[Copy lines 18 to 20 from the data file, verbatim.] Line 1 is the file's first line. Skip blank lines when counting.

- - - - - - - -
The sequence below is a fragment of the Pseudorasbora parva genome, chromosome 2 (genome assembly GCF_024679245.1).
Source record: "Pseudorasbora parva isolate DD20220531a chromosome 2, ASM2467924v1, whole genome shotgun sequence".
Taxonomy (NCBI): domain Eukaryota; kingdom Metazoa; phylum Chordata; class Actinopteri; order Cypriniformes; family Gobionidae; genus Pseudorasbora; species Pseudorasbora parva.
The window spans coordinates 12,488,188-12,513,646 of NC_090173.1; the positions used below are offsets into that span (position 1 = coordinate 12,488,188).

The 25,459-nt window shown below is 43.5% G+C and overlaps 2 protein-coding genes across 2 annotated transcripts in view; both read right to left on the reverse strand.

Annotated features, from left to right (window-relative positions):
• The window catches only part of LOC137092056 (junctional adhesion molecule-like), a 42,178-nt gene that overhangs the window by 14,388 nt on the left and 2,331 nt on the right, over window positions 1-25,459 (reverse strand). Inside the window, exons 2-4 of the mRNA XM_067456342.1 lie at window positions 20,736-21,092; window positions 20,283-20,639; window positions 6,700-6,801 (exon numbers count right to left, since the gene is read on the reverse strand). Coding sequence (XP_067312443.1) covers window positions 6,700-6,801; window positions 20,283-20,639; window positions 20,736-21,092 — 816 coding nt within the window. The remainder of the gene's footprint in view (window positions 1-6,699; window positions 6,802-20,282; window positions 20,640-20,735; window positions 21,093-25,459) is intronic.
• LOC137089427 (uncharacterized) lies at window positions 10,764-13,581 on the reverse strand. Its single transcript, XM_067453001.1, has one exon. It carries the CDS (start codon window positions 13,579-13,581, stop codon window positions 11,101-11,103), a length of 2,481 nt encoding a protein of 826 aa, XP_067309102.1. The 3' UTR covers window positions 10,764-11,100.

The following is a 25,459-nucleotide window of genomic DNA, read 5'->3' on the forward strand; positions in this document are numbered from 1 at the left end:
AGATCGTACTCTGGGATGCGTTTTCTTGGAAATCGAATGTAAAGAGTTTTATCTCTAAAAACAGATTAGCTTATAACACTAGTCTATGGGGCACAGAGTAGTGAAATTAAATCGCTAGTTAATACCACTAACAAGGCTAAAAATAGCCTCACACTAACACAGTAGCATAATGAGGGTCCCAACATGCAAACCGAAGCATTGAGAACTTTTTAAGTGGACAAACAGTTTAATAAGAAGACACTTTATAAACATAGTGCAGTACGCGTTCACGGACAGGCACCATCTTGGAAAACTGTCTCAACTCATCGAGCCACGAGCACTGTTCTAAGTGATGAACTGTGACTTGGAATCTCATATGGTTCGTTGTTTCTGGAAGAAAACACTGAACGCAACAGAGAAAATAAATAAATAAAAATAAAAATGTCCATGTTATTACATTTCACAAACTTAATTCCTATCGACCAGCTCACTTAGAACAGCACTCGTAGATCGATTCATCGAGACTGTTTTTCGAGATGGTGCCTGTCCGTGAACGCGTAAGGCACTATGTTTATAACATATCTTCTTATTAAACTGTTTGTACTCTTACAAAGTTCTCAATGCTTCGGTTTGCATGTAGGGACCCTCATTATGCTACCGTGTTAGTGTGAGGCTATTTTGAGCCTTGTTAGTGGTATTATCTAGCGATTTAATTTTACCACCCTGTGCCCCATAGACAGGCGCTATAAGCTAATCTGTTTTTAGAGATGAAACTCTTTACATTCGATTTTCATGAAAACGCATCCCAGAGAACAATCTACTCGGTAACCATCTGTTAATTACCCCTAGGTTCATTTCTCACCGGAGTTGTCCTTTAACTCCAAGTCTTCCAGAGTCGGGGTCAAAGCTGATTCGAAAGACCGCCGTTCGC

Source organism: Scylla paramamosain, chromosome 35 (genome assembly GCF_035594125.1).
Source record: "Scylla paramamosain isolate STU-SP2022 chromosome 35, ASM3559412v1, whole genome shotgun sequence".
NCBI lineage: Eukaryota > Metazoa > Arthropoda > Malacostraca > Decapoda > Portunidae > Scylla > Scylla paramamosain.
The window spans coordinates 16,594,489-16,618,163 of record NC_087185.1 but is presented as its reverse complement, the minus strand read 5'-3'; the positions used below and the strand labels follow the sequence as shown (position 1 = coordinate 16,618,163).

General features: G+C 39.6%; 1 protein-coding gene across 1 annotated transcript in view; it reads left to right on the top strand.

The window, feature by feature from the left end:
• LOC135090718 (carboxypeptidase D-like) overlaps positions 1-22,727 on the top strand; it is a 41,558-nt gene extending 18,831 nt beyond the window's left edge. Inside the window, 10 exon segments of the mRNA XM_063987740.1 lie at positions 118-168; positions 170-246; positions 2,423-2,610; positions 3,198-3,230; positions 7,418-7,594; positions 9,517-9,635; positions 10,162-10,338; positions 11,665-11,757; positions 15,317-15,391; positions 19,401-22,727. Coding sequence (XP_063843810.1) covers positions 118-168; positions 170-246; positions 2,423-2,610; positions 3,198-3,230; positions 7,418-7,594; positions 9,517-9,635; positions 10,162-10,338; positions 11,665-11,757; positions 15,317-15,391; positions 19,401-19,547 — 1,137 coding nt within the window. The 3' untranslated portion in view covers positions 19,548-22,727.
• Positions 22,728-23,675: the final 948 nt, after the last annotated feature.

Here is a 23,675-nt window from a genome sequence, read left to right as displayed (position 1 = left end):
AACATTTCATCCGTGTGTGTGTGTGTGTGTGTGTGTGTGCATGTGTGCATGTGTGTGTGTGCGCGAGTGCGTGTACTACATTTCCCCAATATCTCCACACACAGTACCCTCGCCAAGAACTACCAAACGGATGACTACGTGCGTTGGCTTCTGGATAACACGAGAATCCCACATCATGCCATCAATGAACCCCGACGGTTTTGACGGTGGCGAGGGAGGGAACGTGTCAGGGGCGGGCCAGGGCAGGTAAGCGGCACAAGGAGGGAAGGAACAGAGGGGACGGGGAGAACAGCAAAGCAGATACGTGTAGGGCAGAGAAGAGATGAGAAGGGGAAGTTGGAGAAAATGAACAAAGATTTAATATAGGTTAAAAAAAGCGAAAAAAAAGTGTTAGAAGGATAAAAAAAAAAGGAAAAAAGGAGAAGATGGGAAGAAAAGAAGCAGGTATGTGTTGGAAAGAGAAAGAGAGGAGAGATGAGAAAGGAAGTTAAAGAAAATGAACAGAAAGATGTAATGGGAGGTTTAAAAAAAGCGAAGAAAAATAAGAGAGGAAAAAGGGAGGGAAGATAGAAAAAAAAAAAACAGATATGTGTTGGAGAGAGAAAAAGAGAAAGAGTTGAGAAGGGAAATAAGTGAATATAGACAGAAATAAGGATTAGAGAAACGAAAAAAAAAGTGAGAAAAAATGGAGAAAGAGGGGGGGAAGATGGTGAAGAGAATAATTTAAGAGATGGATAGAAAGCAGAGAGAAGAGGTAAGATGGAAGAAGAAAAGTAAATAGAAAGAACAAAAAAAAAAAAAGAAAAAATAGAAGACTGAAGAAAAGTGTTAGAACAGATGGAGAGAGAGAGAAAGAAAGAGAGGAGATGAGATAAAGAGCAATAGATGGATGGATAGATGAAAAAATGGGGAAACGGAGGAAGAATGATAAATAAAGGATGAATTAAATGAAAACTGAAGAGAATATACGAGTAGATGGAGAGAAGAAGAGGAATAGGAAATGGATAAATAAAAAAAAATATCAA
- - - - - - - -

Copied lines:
• Positions 22,728-23,675: the final 948 nt, after the last annotated feature.

Here is a 23,675-nt window from a genome sequence, read left to right as displayed (position 1 = left end):
AACATTTCATCCGTGTGTGTGTGTGTGTGTGTGTGTGTGCATGTGTGCATGTGTGTGTGTGCGCGAGTGCGTGTACTACATTTCCCCAATATCTCCACACACAGTACCCTCGCCAAGAACTACCAAACGGATGACTACGTGCGTTGGCTTCTGGATAACACGAGAATCCCACATCATGCCATCAATGAACCCCGACGGTTTTGACGGTGGCGAGGGAGGGAACGTGTCAGGGGCGGGCCAGGGCAGGTAAGCGGCACAAGGAGGGAAGGAACAGAGGGGACGGGGAGAACAGCAAAGCAGATACGTGTAGGGCAGAGAAGAGATGAGAAGGGGAAGTTGGAGAAAATGAACAAAGATTTAATATAGGTTAAAAAAAGCGAAAAAAAAGTGTTAGAAGGATAAAAAAAAAAGGAAAAAAGGAGAAGATGGGAAGAAAAGAAGCAGGTATGTGTTGGAAAGAGAAAGAGAGGAGAGATGAGAAAGGAAGTTAAAGAAAATGAACAGAAAGATGTAATGGGAGGTTTAAAAAAAGCGAAGAAAAATAAGAGAGGAAAAAGGGAGGGAAGATAGAAAAAAAAAAAACAGATATGTGTTGGAGAGAGAAAAAGAGAAAGAGTTGAGAAGGGAAATAAGTGAATATAGACAGAAATAAGGATTAGAGAAACGAAAAAAAAAGTGAGAAAAAATGGAGAAAGAGGGGGGGAAGATGGTGAAGAGAATAATTTAAGAGATGGATAGAAAGCAGAGAGAAGAGGTAAGATGGAAGAAGAAAAGTAAATAGAAAGAACAAAAAAAAAAAAAGAAAAAATAGAAGACTGAAGAAAAGTGTTAGAACAGATGGAGAGAGAGAGAAAGAAAGAGAGGAGATGAGATAAAGAGCAATAGATGGATGGATAGATGAAAAAATGGGGAAACGGAGGAAGAATGATAAATAAAGGATGAATTAAATGAAAACTGAAGAGAATATACGAGTAGATGGAGAGAAGAAGAGGAATAGGAAATGGATAAATAAAAAAAAATATCAA